Don Peppers’ blog posts are followed by nearly 300K on LinkedIn. He was among the first invited to be a LinkedIn Key Influencer when the program began in 2012. Today, he is one of LinkedIn’s top CX experts.

Don's Blog

One Number to Assess Your Digital Customer Experience

In a previous article I suggested that when you try to evaluate the quality of your customer experience, you shouldn’t rely on subjective voice-of-customer (VOC) feedback all by itself, whether you use NPS (Net Promoter Score) or some other survey. Because in addition to the subjective opinions of customers, you need objective, observational metrics – metrics that…

AI Reasoning is Qualitatively Different

Most people, when they think about the differences between artificial intelligence (AI) and human intelligence, make the mental calculation that AI is gradually “catching up” to the human brain as technology continues to improve. After all, more than twenty years ago a computer defeated the world champion in chess, then a computer triumphed in Jeopardy,…

Measuring the Digital Customer Experience, Objectively

The picture above is something called a “bird’s nest.” When viewed in motion, it shows the path of a user’s mouse rapidly shaking around on a website. And what it reveals is that the user was highly frustrated. I was recently introduced to Decibel, a company that has developed some innovative technologies to analyze all of…

The Runaway AI Trolley

You may be familiar with the famous “trolley problem” from ethics discussions. Suppose the brakes on a trolley car have failed and it’s now racing toward five people who are tied to the track up ahead and sure to be killed. You have the power to pull a switch and divert the trolley to a…

WHY “YOU CAN’T MANAGE WHAT YOU CAN’T MEASURE” IS BAD ADVICE

The phrase “you can’t manage what you can’t measure” is often attributed to W. Edwards Deming, the statistician and quality-control expert credited with having launched the Total Quality Management (TQM) movement, and at other times it is attributed to Peter Drucker, perhaps the world’s most famous management consultant ever. Both men, however, were far too smart…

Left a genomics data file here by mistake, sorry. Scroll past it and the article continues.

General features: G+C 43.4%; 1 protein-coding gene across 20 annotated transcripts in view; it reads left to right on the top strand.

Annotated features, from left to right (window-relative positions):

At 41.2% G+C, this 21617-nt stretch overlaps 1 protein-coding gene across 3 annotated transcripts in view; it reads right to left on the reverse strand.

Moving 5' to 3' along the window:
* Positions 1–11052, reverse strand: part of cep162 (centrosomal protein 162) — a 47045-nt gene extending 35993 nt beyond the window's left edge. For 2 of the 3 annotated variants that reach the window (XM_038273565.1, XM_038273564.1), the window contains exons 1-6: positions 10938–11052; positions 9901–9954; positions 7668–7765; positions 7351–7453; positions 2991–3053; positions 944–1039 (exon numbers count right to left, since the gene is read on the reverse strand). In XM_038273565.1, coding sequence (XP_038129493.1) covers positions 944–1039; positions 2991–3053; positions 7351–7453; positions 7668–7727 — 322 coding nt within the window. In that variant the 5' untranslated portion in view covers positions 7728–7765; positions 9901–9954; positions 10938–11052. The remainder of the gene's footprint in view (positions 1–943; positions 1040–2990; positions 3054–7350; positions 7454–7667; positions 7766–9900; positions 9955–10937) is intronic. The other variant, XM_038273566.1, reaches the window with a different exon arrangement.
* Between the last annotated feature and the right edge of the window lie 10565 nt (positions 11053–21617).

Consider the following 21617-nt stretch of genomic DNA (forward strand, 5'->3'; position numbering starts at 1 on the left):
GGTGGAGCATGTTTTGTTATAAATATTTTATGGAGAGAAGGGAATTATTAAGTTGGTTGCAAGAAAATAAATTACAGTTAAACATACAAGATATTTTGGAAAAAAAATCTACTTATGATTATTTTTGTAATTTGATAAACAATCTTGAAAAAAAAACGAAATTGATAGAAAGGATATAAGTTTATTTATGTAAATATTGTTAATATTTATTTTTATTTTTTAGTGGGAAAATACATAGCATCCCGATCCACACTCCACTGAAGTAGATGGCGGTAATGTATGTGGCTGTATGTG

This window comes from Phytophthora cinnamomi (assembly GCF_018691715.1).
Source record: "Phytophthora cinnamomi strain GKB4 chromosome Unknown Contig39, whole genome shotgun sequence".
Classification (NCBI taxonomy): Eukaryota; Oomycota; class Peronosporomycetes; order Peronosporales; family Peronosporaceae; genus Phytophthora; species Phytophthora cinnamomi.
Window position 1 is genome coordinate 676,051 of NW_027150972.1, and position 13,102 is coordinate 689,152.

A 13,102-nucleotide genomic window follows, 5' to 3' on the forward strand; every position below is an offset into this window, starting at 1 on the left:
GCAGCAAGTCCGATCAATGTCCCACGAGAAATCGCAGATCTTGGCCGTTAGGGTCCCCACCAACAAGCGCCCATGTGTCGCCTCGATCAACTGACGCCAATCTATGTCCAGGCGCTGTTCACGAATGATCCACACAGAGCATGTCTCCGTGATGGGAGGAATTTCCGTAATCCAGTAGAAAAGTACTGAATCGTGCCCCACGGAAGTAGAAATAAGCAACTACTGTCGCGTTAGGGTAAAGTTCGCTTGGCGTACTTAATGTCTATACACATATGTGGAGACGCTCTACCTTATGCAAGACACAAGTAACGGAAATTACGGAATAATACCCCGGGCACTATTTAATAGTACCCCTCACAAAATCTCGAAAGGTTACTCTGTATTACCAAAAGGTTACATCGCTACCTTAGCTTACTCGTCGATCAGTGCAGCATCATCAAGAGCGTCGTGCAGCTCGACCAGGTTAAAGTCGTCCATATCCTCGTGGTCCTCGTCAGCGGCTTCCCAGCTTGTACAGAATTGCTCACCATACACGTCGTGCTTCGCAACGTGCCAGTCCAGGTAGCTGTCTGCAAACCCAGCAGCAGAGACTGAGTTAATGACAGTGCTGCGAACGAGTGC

Avoiding Five Natural Human Biases in Making Decisions with Data

There are so many human biases to rational decision-making that it is impossible to categorize them completely. And biases need to be recognized first, of course, before we can minimize or avoid them. Five of the most important are: The confirmation bias (i.e., looking more for evidence confirming our prior beliefs), Overconfidence in our own…

Making Data-Driven Decisions Without a Math Degree

Having mathematics or statistics training is always beneficial when making decisions based on data, but even more important than knowing how to calculate equations is knowing a few basic principles, many of which don’t even require adding a string of numbers. A great many bad decisions have been made based on spurious correlations, false assumptions,…

Customer Lifetime Value, Part III: “Leading Indicators” of LTV Change

Is it possible to identify LTV changes as they happen? The short answer is: Yes. But to do it, your analytics people need to be able to look at current-period transactional and other data – including all the data that goes into modeling customer lifetime values in the first place – and estimate how current-period…

Customer Lifetime Value, Part II: LTV as a Business-Building Tool

In my last post I discussed the basic concept of customer lifetime values and why they’re so important to businesses, in terms of helping them visualize the value-creating role that customers play. Quarterly sales show the value already generated by a customer’s current-period transactions. LTV predicts future value likely to be created by a customer.

What is Customer Lifetime Value?

The easiest way to answer this question is to start with the fact that customers create two different kinds of value for a business: In the short term they buy things, and/or they cost money to serve. This kind of value creation gets reported in the quarterly earnings statement. Over the long term, a customer’s…